Harper government scraps penny

The Harper government has decided that the penny no longer makes financial sense.

The 2012-2013 federal budget tabled March 29 includes a plan to phase out the copper one-cent coin.

The Conservatives’ Economic Action Plan describes the penny as a “burden to the economy.” This is because every penny costs 1.6 cents to produce, which adds up to a total cost of about $11 million per year.

Consumers can still use pennies for an indefinite period of time; however, as the coins disappear all prices will be rounded to the nearest five-cent increment.  
The final price of a purchase will be rounded after GST or HST are calculated.

For consumers who are using debit or credit cards instead of cash, all purchases will still be priced to the individual cent.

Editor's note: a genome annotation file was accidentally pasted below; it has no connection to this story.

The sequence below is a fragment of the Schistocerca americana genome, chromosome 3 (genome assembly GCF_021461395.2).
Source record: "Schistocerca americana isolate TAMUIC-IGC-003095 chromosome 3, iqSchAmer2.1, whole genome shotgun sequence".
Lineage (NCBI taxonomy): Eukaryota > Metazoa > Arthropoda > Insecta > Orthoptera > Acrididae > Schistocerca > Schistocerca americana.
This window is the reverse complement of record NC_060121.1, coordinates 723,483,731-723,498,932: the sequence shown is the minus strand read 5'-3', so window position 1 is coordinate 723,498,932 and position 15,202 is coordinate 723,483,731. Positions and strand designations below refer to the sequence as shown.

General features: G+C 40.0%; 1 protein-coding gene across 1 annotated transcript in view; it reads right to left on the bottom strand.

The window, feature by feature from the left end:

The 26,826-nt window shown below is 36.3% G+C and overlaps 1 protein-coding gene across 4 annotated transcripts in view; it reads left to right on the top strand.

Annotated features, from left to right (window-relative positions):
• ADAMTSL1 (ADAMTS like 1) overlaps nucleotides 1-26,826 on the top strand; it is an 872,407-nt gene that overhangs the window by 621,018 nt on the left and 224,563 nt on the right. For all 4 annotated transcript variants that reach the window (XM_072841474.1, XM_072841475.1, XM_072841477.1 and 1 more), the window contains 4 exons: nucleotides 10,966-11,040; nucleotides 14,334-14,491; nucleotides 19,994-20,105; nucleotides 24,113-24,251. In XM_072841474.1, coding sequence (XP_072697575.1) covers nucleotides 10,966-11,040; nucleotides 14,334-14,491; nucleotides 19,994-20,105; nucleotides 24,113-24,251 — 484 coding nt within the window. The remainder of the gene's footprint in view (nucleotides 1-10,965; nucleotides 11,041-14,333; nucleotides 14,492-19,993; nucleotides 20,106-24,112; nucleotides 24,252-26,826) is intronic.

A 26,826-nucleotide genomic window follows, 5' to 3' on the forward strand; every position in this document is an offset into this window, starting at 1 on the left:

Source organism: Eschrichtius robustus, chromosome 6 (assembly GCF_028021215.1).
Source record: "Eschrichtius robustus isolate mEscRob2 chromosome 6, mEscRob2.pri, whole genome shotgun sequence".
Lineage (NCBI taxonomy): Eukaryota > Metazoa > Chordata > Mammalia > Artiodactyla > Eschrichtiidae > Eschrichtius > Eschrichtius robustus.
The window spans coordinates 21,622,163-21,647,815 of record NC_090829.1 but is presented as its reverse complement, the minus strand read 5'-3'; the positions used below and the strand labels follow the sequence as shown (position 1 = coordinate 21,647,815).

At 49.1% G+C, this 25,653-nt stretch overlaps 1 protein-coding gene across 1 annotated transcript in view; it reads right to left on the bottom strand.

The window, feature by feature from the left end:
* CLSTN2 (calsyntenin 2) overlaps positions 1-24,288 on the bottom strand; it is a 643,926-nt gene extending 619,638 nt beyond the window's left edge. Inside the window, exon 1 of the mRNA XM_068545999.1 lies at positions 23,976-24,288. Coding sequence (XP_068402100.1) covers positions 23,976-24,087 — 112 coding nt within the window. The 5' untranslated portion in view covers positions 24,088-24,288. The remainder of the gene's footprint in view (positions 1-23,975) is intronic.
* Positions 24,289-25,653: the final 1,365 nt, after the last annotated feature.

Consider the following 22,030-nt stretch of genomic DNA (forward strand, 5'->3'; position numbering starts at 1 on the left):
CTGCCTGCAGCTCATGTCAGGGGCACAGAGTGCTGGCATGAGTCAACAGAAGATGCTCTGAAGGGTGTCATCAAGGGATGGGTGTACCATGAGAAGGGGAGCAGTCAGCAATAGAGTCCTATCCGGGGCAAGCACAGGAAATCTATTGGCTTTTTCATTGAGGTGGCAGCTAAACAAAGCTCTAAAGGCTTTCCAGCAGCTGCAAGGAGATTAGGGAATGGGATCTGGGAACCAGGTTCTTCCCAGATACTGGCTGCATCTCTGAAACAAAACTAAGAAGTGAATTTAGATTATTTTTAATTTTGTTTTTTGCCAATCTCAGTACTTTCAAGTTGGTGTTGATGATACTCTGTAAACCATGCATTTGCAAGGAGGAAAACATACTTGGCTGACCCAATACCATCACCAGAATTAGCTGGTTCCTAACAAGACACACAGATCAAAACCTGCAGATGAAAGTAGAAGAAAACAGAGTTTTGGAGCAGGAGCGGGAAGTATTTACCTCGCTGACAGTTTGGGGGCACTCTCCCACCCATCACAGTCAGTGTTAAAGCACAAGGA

Canadians can exchange their pennies at participating financial institutions. The government is encouraging people to donate pennies to charity. 
Canada is not the first country to say goodbye to its one-cent coin. It is following the lead of other places like Australia, Norway, Switzerland and the United Kingdom.

Studies have shown that removing the coin has not caused inflation in other countries.

The Royal Canadian Mint will stop producing new pennies in fall of 2012.